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Europe's most pressing problems: Russian resurgence, the migrant-crisis and Brexit

Estonian President - Kersti Kaljulaid,who will take up the European Council Presidency spoke exclusively to euronews on the most pressing issues Europe faces.

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Europe's most pressing problems: Russian resurgence, the migrant-crisis and Brexit

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For this edition of The Global Conservation, euronews was in Tallinn, Estonia: the Baltic nation that will spend the next six months in the EU hotseat.

This comes at a time when the 28-member club is facing a number of huge challenges: an ongoing migration crisis, Brexit and a resurgent Russia.

Euronews met with the Estonian President Kersti Kaljulaid, who took up her post as head of state in October last year.

Euronews – James Franey

Estonian President Kersti Kaljulaid. Welcome to The Global Conversation.

The President of Estonia – Kersti Kaljulaid

Thank you.

Euronews

I just want to begin by asking you, the Italian government have threatened to close off their ports to humanitarian ships, which are not from Italy. What’s your reaction to that? With migration being really at the top of the agenda as you look set to take over the EU presidency.

President Kaljulaid

We need to break this situation where some countries are saying that they will not accept any part. They will take no responsibility at all. And then there are other countries who have this burden. We need to break this situation. We need to bridge the two differently thinking sides.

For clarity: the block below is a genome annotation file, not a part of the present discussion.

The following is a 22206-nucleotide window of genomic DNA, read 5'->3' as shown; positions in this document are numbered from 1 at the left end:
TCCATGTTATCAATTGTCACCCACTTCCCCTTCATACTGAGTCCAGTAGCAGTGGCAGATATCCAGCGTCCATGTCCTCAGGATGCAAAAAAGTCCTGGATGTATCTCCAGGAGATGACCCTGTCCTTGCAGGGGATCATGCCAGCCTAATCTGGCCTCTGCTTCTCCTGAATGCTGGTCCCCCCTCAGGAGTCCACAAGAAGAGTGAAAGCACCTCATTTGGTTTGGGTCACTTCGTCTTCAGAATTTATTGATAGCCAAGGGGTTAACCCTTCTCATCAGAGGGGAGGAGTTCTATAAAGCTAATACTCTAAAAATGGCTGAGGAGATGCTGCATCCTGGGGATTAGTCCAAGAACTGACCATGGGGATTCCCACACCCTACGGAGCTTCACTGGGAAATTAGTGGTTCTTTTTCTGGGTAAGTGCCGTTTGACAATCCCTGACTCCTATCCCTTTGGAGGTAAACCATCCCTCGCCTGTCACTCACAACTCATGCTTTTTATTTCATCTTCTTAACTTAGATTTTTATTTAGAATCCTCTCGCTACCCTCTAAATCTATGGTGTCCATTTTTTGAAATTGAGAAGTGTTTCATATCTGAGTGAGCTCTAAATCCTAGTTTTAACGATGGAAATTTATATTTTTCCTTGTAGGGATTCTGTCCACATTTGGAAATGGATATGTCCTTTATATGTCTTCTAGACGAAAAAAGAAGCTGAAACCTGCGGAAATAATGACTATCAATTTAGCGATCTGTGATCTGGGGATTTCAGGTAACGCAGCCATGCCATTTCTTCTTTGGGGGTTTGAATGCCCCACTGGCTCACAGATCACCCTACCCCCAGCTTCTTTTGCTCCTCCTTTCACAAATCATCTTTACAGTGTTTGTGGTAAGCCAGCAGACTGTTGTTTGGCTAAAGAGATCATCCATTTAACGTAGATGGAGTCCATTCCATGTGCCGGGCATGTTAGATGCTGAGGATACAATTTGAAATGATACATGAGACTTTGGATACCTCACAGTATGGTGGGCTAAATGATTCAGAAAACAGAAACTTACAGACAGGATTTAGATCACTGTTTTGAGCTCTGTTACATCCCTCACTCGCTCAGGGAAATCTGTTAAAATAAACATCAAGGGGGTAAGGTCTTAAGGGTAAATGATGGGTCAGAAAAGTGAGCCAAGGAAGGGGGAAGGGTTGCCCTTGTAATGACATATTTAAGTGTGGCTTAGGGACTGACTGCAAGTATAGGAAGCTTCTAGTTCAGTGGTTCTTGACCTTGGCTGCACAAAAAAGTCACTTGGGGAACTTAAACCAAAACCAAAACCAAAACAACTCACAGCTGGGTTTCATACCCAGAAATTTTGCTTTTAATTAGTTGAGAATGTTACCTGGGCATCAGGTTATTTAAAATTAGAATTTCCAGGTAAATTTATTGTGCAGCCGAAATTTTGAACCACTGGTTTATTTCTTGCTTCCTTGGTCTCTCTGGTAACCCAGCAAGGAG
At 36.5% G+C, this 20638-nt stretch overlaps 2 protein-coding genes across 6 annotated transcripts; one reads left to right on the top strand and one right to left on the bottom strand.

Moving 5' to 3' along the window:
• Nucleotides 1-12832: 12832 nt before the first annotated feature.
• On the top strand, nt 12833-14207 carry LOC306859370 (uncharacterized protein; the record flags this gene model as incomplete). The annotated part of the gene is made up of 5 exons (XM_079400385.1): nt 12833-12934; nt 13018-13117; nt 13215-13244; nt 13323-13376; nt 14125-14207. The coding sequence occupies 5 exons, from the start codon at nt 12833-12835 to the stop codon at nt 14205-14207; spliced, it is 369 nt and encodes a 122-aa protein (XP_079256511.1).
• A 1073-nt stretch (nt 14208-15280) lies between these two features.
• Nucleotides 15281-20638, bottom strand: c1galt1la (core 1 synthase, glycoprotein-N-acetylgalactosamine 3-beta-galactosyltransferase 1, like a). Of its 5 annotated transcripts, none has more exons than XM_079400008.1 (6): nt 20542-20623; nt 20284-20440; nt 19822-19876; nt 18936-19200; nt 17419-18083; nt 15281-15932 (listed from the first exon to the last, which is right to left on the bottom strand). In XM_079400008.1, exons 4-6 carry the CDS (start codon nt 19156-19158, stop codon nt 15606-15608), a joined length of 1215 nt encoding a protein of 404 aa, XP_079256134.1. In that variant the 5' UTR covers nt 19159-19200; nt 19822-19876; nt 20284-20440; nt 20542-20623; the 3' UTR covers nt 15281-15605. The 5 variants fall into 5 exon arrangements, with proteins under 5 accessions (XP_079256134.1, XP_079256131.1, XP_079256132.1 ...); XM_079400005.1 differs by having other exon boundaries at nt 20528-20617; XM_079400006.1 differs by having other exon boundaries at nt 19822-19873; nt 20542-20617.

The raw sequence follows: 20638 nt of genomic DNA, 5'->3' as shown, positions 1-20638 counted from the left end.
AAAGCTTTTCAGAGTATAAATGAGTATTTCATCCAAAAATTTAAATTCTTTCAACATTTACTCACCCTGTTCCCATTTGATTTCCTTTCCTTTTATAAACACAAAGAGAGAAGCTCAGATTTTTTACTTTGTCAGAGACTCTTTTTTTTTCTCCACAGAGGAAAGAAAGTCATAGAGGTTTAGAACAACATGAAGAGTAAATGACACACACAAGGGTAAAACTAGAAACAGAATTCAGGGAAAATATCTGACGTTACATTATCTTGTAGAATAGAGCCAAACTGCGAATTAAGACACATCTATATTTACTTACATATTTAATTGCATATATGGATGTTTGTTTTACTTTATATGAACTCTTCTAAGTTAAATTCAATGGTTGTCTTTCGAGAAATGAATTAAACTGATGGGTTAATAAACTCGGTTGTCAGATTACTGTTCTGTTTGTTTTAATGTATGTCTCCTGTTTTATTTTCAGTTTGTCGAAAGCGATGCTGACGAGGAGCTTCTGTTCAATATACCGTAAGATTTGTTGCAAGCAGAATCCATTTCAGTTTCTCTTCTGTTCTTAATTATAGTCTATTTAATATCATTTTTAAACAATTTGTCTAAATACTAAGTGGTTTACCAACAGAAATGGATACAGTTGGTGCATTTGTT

And there are different mechanisms. After all, because (the) EU by its nature is also quite a strong redistributor. It redistributes resources between the countries so that they can manage better the difficult situations which they are in. I think we need to look at all possible options. We also need to understand this – that people coming to Europe who have the right to seek asylum, they have certain preferences to where they go. And we have to discuss this through as well.

People, because they can freely move, move, of course, around in Europe. They tend to go where probably their income level in the future might be higher. And it’s human. It’s a very understandable situation. Because if you have lost everything. If you have lost your home already, you will try to get the best conditions for you and your family. Middle-income countries face difficulties here. We need to discuss those issues as well.

Euronews

And you said about ‘possible options’ to bring these countries onside, who are not living up to their commitments as it were. What kind of options could you be talking about?

President Kaljulaid

I am thinking of the possibility to support financially more those countries who are ready to accept people coming from other countries. On the other hand, you cannot create a moral difficulty for those governments, who will then have (to face) questions.

‘They are asylum seekers. They are settling here. You are supporting them better than the people who are your own poor.’

We need to have all these points on the table and discuss them through. But it is not a situation that will be solved by itself. Good faith is needed.

Euronews

President Trump, he’s been – let’s say lukewarm – with regards to his commitments towards NATO. How confident are you that he’s fully behind the alliance?

President Kaljulaid

He takes to the Twitter and his words might not be exact or spot-on as we expect maybe, or hope them to be.

But if you look outside of the Twitter world, and if you look at the whole administration’s policy, it’s rock solid. I have absolutely no doubt that it has been for all these six months. The messages that me and my colleagues around this region have received are exactly the same. There is no wavering. There hasn’t been any wavering. And, of course, we feel secure because – you know – being prepared because you have an unpredictable neighbour doesn’t mean being afraid. We don’t deal every day with thinking: “What if?”.